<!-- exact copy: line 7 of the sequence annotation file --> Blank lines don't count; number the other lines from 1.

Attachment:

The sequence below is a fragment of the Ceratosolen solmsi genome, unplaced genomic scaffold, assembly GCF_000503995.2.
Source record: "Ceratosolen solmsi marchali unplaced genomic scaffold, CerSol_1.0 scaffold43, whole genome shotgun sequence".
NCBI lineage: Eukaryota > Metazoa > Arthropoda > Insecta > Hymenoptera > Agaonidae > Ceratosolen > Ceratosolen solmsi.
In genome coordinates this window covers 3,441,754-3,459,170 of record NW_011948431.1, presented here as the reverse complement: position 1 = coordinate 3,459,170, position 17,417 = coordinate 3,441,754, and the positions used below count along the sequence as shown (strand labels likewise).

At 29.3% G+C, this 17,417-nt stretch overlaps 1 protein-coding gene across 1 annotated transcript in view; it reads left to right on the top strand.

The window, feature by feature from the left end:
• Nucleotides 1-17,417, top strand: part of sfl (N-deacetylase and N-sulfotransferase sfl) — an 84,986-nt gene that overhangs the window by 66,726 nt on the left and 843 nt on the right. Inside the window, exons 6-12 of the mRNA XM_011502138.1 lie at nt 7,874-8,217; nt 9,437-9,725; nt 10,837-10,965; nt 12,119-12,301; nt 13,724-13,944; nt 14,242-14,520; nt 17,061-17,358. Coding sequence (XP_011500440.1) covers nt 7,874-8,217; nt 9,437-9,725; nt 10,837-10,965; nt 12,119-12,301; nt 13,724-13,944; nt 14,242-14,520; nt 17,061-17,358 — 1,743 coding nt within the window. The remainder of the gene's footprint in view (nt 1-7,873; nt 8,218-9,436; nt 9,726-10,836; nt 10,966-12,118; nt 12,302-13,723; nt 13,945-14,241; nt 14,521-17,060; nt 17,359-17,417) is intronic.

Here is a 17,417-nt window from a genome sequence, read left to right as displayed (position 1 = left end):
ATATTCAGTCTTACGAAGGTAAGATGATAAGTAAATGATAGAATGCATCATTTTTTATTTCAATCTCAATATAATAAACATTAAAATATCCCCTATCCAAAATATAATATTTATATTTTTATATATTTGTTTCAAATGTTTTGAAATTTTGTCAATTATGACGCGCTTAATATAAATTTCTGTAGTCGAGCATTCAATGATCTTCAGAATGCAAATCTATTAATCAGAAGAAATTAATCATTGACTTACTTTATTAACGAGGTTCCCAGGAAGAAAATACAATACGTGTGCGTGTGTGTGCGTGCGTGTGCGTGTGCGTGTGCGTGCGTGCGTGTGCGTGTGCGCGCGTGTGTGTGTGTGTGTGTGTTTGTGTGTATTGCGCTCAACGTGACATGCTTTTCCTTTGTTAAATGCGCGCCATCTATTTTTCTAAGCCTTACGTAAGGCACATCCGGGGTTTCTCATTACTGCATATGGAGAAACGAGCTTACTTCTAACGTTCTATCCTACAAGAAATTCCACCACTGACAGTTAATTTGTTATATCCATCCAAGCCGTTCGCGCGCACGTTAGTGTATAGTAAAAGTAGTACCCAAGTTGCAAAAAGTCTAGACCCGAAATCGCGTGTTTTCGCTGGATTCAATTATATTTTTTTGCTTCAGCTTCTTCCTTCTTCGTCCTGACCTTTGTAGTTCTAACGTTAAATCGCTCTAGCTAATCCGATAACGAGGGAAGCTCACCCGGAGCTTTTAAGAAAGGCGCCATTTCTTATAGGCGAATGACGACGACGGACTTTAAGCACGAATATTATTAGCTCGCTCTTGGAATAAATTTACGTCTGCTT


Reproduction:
• Nucleotides 1-17,417, top strand: part of sfl (N-deacetylase and N-sulfotransferase sfl) — an 84,986-nt gene that overhangs the window by 66,726 nt on the left and 843 nt on the right. Inside the window, exons 6-12 of the mRNA XM_011502138.1 lie at nt 7,874-8,217; nt 9,437-9,725; nt 10,837-10,965; nt 12,119-12,301; nt 13,724-13,944; nt 14,242-14,520; nt 17,061-17,358. Coding sequence (XP_011500440.1) covers nt 7,874-8,217; nt 9,437-9,725; nt 10,837-10,965; nt 12,119-12,301; nt 13,724-13,944; nt 14,242-14,520; nt 17,061-17,358 — 1,743 coding nt within the window. The remainder of the gene's footprint in view (nt 1-7,873; nt 8,218-9,436; nt 9,726-10,836; nt 10,966-12,118; nt 12,302-13,723; nt 13,945-14,241; nt 14,521-17,060; nt 17,359-17,417) is intronic.